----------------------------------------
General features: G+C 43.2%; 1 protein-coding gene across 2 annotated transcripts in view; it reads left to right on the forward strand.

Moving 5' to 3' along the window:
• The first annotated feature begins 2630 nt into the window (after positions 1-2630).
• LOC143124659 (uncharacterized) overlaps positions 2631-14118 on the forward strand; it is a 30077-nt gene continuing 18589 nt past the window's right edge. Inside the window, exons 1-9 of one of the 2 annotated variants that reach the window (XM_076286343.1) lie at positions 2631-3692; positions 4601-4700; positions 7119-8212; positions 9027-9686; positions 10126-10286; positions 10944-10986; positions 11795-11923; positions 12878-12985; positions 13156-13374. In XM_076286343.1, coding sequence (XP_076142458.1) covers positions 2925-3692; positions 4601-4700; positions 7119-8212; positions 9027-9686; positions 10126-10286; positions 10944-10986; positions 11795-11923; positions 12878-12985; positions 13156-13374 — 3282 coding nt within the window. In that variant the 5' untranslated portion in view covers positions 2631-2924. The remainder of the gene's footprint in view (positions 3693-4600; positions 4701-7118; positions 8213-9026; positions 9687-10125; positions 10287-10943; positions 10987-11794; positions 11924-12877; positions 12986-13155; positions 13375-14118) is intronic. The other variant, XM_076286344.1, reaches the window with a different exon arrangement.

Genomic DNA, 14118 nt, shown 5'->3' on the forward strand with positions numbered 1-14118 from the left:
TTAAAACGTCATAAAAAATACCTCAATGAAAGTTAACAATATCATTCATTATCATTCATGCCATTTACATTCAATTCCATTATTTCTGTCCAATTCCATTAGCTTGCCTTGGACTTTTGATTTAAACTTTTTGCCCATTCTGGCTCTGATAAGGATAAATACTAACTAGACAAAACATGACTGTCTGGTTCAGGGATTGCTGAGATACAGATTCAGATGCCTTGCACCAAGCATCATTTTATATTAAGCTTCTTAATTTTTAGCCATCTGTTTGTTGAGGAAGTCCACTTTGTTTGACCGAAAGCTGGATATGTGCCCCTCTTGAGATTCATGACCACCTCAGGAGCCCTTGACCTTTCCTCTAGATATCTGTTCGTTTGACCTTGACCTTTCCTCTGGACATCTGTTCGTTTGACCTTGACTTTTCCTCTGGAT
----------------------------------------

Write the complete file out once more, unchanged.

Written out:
General features: G+C 43.2%; 1 protein-coding gene across 2 annotated transcripts in view; it reads left to right on the forward strand.

Moving 5' to 3' along the window:
• The first annotated feature begins 2630 nt into the window (after positions 1-2630).
• LOC143124659 (uncharacterized) overlaps positions 2631-14118 on the forward strand; it is a 30077-nt gene continuing 18589 nt past the window's right edge. Inside the window, exons 1-9 of one of the 2 annotated variants that reach the window (XM_076286343.1) lie at positions 2631-3692; positions 4601-4700; positions 7119-8212; positions 9027-9686; positions 10126-10286; positions 10944-10986; positions 11795-11923; positions 12878-12985; positions 13156-13374. In XM_076286343.1, coding sequence (XP_076142458.1) covers positions 2925-3692; positions 4601-4700; positions 7119-8212; positions 9027-9686; positions 10126-10286; positions 10944-10986; positions 11795-11923; positions 12878-12985; positions 13156-13374 — 3282 coding nt within the window. In that variant the 5' untranslated portion in view covers positions 2631-2924. The remainder of the gene's footprint in view (positions 3693-4600; positions 4701-7118; positions 8213-9026; positions 9687-10125; positions 10287-10943; positions 10987-11794; positions 11924-12877; positions 12986-13155; positions 13375-14118) is intronic. The other variant, XM_076286344.1, reaches the window with a different exon arrangement.

Genomic DNA, 14118 nt, shown 5'->3' on the forward strand with positions numbered 1-14118 from the left:
TTAAAACGTCATAAAAAATACCTCAATGAAAGTTAACAATATCATTCATTATCATTCATGCCATTTACATTCAATTCCATTATTTCTGTCCAATTCCATTAGCTTGCCTTGGACTTTTGATTTAAACTTTTTGCCCATTCTGGCTCTGATAAGGATAAATACTAACTAGACAAAACATGACTGTCTGGTTCAGGGATTGCTGAGATACAGATTCAGATGCCTTGCACCAAGCATCATTTTATATTAAGCTTCTTAATTTTTAGCCATCTGTTTGTTGAGGAAGTCCACTTTGTTTGACCGAAAGCTGGATATGTGCCCCTCTTGAGATTCATGACCACCTCAGGAGCCCTTGACCTTTCCTCTAGATATCTGTTCGTTTGACCTTGACCTTTCCTCTGGACATCTGTTCGTTTGACCTTGACTTTTCCTCTGGAT